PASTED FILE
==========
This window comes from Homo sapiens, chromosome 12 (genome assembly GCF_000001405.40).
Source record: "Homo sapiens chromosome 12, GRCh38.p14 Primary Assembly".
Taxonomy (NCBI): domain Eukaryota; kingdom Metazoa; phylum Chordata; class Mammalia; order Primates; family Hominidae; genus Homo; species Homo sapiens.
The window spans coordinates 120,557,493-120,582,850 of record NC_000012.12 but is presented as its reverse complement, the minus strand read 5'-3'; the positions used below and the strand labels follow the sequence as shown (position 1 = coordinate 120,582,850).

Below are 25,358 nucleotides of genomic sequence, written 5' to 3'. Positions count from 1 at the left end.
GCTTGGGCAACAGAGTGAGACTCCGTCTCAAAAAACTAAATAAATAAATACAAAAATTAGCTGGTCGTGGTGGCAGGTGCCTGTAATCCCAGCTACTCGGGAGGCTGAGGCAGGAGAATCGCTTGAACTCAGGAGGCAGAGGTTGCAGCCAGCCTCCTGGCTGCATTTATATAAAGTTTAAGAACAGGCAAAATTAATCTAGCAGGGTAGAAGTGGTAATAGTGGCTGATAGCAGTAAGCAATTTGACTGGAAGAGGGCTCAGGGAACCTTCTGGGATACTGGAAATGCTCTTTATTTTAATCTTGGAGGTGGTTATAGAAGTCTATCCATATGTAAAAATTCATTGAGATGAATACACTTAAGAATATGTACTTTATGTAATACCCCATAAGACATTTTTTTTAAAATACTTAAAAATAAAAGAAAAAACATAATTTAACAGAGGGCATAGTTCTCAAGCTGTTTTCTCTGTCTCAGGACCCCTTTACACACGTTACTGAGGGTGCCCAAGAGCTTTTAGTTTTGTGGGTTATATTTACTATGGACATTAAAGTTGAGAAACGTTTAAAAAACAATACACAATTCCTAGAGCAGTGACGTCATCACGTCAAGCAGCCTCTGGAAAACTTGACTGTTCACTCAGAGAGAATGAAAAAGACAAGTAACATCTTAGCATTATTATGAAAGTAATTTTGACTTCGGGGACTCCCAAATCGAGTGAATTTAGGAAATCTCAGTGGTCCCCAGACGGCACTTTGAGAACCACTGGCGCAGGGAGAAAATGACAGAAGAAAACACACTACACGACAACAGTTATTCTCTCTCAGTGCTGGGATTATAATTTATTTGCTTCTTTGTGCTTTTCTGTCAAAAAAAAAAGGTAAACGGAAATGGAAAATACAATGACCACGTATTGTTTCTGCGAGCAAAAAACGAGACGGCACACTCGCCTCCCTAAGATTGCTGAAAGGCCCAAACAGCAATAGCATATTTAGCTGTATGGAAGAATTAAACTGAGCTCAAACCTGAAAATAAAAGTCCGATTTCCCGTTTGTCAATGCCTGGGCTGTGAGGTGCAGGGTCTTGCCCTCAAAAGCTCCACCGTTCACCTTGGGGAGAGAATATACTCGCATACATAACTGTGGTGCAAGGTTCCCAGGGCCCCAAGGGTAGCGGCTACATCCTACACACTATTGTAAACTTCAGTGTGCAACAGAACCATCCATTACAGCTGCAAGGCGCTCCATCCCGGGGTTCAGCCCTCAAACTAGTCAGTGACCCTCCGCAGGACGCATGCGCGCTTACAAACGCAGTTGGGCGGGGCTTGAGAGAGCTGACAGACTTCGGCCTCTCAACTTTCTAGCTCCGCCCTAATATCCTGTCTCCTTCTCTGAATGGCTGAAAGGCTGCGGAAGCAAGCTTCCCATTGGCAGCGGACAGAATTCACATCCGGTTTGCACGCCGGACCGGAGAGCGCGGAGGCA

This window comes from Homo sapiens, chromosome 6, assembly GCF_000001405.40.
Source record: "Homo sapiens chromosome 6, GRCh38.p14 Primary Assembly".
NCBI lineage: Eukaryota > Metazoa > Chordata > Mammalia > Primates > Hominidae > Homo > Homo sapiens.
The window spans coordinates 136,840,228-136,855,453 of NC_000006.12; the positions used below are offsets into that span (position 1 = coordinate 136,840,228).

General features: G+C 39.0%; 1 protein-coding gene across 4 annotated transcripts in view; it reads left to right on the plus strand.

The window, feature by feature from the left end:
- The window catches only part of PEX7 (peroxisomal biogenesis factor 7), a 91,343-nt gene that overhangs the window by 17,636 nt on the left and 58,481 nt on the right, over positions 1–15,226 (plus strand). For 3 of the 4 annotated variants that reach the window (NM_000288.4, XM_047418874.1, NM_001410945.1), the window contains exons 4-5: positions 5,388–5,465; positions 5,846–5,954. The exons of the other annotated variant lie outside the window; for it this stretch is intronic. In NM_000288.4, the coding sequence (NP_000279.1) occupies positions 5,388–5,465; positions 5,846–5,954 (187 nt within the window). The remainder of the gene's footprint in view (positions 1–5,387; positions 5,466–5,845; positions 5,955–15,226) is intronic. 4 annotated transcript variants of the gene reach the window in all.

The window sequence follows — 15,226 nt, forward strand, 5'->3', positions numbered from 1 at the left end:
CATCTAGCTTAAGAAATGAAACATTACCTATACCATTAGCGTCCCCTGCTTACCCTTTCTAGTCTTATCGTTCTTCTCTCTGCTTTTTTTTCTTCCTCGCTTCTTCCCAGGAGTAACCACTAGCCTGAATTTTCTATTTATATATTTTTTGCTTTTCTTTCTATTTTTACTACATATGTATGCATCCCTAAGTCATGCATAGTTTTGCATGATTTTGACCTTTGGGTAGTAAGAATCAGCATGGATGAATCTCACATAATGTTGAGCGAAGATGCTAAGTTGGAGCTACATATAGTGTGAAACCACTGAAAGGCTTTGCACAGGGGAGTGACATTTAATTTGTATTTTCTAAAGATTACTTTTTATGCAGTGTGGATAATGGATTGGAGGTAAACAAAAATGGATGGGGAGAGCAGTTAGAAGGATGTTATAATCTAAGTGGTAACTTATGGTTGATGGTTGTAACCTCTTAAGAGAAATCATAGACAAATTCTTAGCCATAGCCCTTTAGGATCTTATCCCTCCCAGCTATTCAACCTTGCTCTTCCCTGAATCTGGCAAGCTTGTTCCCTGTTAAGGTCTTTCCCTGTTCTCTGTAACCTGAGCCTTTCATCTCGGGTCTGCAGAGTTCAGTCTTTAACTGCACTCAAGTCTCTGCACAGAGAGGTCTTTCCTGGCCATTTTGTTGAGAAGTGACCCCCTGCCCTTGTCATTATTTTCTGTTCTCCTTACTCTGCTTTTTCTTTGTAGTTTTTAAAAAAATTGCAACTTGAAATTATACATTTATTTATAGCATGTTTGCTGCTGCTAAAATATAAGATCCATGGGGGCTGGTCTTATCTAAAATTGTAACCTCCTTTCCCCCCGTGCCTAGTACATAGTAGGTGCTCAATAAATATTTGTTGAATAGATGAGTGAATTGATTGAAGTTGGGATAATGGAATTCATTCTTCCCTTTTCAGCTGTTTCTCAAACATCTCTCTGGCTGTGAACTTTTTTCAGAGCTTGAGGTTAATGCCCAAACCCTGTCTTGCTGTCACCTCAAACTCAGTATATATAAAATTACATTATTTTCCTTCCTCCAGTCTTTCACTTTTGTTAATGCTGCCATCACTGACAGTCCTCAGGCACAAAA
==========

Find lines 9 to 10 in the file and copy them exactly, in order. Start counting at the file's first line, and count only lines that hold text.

NCBI lineage: Eukaryota > Metazoa > Chordata > Mammalia > Primates > Hominidae > Homo > Homo sapiens.
The window spans coordinates 136,840,228-136,855,453 of NC_000006.12; the positions used below are offsets into that span (position 1 = coordinate 136,840,228).